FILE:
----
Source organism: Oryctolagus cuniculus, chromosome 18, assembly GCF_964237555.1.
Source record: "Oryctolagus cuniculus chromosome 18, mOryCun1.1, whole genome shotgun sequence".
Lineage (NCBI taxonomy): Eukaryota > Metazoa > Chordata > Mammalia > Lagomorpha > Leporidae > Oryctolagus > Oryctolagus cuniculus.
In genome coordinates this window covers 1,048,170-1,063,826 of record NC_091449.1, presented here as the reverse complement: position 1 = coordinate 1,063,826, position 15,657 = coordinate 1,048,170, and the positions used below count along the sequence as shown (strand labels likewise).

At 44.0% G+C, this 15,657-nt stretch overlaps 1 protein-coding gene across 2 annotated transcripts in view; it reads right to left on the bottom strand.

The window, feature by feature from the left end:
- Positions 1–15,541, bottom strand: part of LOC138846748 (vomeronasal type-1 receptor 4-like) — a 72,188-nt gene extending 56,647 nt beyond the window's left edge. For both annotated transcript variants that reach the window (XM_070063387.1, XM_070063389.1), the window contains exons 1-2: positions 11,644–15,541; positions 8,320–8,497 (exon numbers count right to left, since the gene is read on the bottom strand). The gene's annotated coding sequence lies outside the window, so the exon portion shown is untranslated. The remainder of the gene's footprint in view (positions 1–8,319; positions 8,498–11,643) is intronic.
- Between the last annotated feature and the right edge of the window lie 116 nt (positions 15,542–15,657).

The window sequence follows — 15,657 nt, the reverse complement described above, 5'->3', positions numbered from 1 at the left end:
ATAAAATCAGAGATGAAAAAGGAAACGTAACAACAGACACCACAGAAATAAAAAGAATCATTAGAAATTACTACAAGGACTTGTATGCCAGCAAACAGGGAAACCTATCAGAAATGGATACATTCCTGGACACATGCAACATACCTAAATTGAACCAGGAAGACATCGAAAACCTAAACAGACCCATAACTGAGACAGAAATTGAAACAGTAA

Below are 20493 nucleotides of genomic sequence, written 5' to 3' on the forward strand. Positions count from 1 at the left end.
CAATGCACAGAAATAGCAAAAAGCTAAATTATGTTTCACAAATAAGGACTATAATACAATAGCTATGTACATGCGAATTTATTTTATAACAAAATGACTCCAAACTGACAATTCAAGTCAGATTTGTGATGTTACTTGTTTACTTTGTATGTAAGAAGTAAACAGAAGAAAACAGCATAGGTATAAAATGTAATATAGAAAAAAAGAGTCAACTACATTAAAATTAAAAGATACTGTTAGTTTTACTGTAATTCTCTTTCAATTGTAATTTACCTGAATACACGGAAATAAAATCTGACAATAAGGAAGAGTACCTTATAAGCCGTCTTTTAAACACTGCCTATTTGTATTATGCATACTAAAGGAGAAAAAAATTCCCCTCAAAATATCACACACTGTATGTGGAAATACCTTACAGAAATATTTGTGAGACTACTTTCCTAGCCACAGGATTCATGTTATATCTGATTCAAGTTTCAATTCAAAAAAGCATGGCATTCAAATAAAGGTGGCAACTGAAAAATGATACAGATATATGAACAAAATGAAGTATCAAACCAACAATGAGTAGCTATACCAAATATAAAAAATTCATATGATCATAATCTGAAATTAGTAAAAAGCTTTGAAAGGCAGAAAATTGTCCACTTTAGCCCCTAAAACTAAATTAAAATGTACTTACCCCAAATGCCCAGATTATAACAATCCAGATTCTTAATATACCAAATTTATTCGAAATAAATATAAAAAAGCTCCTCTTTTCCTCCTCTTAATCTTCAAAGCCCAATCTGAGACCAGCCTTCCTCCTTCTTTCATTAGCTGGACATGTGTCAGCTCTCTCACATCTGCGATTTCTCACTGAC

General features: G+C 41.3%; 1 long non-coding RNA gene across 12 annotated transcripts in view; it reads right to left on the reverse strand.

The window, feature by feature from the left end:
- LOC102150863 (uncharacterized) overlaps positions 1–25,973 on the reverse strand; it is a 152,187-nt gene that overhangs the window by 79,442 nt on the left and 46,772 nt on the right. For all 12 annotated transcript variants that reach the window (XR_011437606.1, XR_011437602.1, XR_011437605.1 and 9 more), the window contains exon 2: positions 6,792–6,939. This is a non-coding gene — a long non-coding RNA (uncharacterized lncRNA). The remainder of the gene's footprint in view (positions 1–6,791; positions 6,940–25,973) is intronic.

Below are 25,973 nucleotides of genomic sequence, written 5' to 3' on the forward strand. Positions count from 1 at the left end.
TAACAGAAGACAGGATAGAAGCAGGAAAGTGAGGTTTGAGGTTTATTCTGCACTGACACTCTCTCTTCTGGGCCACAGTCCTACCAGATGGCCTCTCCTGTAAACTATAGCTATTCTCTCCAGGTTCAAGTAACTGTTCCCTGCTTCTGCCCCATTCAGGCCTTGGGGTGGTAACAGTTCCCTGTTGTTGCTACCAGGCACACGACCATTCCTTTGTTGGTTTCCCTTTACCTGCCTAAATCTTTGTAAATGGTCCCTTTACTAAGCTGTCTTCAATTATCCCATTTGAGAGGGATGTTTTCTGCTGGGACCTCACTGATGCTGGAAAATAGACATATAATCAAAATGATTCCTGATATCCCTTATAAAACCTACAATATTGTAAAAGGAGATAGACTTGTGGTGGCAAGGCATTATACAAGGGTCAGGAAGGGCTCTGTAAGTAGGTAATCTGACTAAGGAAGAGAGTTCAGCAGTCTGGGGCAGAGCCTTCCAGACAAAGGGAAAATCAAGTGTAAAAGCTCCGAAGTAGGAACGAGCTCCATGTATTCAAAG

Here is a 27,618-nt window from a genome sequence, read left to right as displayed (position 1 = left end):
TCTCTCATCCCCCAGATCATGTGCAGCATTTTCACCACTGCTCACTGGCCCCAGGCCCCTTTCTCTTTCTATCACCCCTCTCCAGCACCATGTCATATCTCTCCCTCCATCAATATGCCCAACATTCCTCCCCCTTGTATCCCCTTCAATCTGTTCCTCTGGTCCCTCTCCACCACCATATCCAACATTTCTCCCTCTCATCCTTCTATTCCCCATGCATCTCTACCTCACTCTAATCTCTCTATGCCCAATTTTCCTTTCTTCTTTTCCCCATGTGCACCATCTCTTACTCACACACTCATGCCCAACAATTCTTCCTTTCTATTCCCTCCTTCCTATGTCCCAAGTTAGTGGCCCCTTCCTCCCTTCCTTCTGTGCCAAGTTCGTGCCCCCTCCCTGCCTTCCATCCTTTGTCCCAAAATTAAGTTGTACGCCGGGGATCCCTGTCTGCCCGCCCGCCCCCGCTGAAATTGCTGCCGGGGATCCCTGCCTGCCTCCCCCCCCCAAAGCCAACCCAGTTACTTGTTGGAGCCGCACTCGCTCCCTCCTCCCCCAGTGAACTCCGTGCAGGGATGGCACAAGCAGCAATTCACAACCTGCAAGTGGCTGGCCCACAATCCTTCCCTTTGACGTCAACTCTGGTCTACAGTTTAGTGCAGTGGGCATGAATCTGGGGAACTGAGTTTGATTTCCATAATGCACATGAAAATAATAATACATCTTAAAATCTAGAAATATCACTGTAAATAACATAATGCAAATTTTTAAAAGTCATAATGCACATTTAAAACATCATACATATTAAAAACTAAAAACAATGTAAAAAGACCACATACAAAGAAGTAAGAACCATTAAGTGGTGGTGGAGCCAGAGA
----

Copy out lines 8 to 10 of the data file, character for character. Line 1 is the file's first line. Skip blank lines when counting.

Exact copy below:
- Between the last annotated feature and the right edge of the window lie 116 nt (positions 15,542–15,657).

The window sequence follows — 15,657 nt, the reverse complement described above, 5'->3', positions numbered from 1 at the left end:
ATAAAATCAGAGATGAAAAAGGAAACGTAACAACAGACACCACAGAAATAAAAAGAATCATTAGAAATTACTACAAGGACTTGTATGCCAGCAAACAGGGAAACCTATCAGAAATGGATACATTCCTGGACACATGCAACATACCTAAATTGAACCAGGAAGACATCGAAAACCTAAACAGACCCATAACTGAGACAGAAATTGAAACAGTAA